The second floor holds the master bedroom as well as several guest rooms. The third floor was originally to be a ballroom. John Bidwell built the mansion before meeting his beloved wife. Annie was deeply religious and a devout Presbyterian. Dancing was strictly forbidden. So it was converted Into space for the children of their guests. The Bidwells had no children of their own.

In 1880 the Bidwells donated eight acres of their cherry orchard for a teachers' college, originally called Chico State Normal School. Mrs. Bidwell - surviving her husband - willed her home to her church to be used as a school, but the Presbyterian Church was unable to fund it. The Normal School (now Chico State University) bought it for a dormitory.

The ever lively Chico college students had fun with the bell system set up for the servants, and enjoyed sliding down the banisters. Eventually the house was converted to classrooms and administrative offices - and finally - the polished wooden dance floor on the third story was used for its intended purpose with dance classes.

Before exiting the mansion to stroll the rest of the grounds - including the pink carriage house - we talked with Blair about the park closure. At this writing, the mansion will be closed July 1, 2012, with actual closure to the public a month or two prior to that in order to pack up the furnishings and ship them to a temperature controlled warehouse in Sacramento. Letter writing campaigns, meetings and hopes for fund raising and/or partnerships with non-profits are being looked into, but nothing is in place yet. Like many of California's historic sites, thousands of fourth graders studying California history parade through the mansion annually. Once again it is believed by some that to close the Bidwell Mansion will actually cost more in lost tax revenues than its actual operating expenses.

Reduced hours will commence sometime in autumn, as Chico prepares for the place that was the center of social activity for decades, to close. If you're in the area be sure to visit, but as with any of the State Parks, call first as the hours for many of them are in flux.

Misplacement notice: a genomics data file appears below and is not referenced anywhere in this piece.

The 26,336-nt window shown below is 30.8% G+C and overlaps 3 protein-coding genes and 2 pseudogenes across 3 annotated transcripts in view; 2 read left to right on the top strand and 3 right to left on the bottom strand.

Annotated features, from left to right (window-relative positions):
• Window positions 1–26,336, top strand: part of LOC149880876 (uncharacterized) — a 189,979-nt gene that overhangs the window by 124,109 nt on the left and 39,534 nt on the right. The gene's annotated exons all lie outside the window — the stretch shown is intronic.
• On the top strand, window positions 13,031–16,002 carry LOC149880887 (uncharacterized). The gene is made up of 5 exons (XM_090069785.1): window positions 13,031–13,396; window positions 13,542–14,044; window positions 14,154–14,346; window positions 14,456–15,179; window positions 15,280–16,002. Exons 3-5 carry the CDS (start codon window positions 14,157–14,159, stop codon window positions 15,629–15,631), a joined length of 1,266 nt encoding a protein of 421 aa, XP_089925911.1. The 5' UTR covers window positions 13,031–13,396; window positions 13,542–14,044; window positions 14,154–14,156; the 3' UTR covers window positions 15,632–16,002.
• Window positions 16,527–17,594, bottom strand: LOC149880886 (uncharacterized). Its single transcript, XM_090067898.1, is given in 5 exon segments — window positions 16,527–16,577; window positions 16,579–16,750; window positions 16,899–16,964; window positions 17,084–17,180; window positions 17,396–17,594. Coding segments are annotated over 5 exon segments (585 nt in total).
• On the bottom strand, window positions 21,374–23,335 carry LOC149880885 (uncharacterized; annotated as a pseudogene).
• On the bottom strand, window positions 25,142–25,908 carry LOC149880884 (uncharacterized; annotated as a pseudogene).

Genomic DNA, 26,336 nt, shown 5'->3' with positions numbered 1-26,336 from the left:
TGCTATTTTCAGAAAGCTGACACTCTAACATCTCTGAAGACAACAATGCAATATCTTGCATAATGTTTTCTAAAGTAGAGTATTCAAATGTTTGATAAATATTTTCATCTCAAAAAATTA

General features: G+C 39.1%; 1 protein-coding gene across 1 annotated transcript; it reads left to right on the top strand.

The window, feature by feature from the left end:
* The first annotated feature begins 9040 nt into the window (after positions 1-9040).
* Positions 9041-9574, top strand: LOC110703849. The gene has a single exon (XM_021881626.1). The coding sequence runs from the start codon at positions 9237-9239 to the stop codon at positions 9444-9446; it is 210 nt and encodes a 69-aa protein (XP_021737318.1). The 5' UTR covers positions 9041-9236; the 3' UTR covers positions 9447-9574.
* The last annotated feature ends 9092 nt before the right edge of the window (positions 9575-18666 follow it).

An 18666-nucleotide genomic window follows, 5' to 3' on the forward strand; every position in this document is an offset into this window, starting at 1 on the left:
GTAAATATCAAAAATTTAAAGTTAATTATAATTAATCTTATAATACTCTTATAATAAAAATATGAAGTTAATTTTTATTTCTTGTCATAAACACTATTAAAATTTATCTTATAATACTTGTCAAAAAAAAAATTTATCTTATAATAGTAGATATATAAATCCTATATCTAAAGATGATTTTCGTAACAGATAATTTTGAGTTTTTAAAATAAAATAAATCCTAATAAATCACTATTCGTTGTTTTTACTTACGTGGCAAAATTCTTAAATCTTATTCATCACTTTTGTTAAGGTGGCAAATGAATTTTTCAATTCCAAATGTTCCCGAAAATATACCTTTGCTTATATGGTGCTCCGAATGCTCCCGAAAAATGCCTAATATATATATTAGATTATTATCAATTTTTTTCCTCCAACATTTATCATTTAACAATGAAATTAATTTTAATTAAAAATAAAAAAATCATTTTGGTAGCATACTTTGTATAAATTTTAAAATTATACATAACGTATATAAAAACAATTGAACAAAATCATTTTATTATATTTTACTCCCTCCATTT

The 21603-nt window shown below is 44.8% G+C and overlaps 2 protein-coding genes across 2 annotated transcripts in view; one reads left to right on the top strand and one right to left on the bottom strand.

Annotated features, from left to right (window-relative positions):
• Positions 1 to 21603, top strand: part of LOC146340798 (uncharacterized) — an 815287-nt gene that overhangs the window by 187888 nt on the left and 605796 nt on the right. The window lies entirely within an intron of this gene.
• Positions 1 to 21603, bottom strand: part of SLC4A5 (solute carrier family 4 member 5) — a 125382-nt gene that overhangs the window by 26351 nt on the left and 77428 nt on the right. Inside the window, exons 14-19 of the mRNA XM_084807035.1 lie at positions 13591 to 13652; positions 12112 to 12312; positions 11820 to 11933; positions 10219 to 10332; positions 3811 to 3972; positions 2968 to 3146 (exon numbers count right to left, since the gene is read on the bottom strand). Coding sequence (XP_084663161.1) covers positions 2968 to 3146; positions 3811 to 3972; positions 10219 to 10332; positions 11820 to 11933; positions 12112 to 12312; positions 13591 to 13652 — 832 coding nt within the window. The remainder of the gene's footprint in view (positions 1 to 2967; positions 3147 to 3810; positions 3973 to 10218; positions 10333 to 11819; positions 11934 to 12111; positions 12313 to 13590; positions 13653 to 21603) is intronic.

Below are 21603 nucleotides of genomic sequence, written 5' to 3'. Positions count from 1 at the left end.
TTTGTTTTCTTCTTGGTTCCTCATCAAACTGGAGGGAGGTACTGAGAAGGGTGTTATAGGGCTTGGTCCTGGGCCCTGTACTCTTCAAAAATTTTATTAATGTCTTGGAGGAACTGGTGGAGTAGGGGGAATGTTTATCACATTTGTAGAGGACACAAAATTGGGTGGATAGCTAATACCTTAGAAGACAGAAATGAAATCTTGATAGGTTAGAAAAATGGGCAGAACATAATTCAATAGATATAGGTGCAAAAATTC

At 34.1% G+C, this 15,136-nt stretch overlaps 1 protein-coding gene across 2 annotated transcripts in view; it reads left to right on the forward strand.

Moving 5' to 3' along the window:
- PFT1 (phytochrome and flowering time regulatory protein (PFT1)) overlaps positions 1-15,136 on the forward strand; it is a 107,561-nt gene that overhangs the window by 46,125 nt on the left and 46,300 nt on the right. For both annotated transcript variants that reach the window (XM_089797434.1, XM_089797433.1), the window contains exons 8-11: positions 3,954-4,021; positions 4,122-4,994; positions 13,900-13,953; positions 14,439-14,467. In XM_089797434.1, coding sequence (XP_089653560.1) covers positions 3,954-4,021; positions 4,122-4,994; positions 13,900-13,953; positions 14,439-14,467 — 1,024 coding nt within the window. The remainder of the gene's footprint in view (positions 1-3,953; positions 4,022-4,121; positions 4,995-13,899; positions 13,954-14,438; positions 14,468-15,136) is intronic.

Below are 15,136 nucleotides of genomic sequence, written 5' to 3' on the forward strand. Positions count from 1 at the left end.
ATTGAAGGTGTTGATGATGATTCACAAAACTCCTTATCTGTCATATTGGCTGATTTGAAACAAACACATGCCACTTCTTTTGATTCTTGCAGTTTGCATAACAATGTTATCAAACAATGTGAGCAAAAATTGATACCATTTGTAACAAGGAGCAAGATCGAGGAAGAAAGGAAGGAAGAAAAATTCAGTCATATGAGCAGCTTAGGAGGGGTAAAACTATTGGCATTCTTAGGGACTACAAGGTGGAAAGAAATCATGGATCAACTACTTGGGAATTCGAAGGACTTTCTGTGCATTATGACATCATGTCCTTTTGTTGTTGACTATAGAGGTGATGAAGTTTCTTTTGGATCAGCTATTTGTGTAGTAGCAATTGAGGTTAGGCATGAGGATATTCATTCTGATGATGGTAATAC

I hope to see you at the parks.


Friday, August 19, 2011


When I first viewed the list of the 70 State Parks scheduled for closure, my biggest surprise was seeing Mono Lake Tufa State Nature Reserve on the list. Is it possible that after decades of effort to save California's second largest lake, that we may lose it to budget cuts to save $111,000? The Mono Lake Basin is a partnership between the California State Parks, the National Parks and the National Forest Service. So, finding out what part is affected by the state closure is a tricky business.

To the best of my knowledge, the state park preserves the spectacular tufa towers. It also protects the lake surface itself as well as the wetlands that provide habitat for between one and two million birds that feed and rest at Mono Lake annually. 80% of all California Seagulls are hatched at Mono Lake, feeding on the millions of alkali flies that rest on the surface of the water.
Articles by both the San Francisco Chronicle and the Mono Lake Committee estimate savings obtained by closing this park to be anywhere from $111,000 to... ZERO!

I have long wanted to explore this lake, so I indulged myself with an overnight trip and a 3 hour kayak tour with a local naturalist. I arrived in the tiny hamlet of Lee Vining mid afternoon. I stopped at the very large visitor center (which is run by the National Park Service, not the state, so it will be staying open) and gathered some information from the rangers. It was suggested that I might enjoy hiking around the rim of Panum Crater, which would also give me a slightly different view for photographing the lake and tufas.

Panum Crater is on the south side of the lake and is one of the youngest volcanos in the area, about 700 years old. A hike on the barren, sand & gravel trail around the rim takes about an hour and offers aerial views of both the inside of the crater and the South Tufa area.

When it came to taking photos I felt the same as when I was at the Grand Canyon. You know that hundreds of thousands have come before you and taken the same shots you're taking, but you've just got to do it! 300+ camera clicks later and I was a happy camper.

After Panum Crater I drove another couple of miles to South Tufa Park. This is where the most spectacular of the tufa formations are. If the State Park Closes, this will not affect South Tufa Park. But, it will eliminate the wide variety of guided tours offered. Our guide, Oliver, lead us on a 90 minute excursion. The path down to the water is wheelchair accessible.

Oliver described the primary vegetation on the south shore: sage, rabbit brush and greasewood being the primary plant life that thrives in the harsh soil around the lake. Paintbrush plants and a yellow lily like flower called Blazing Star add occasional color to the landscape.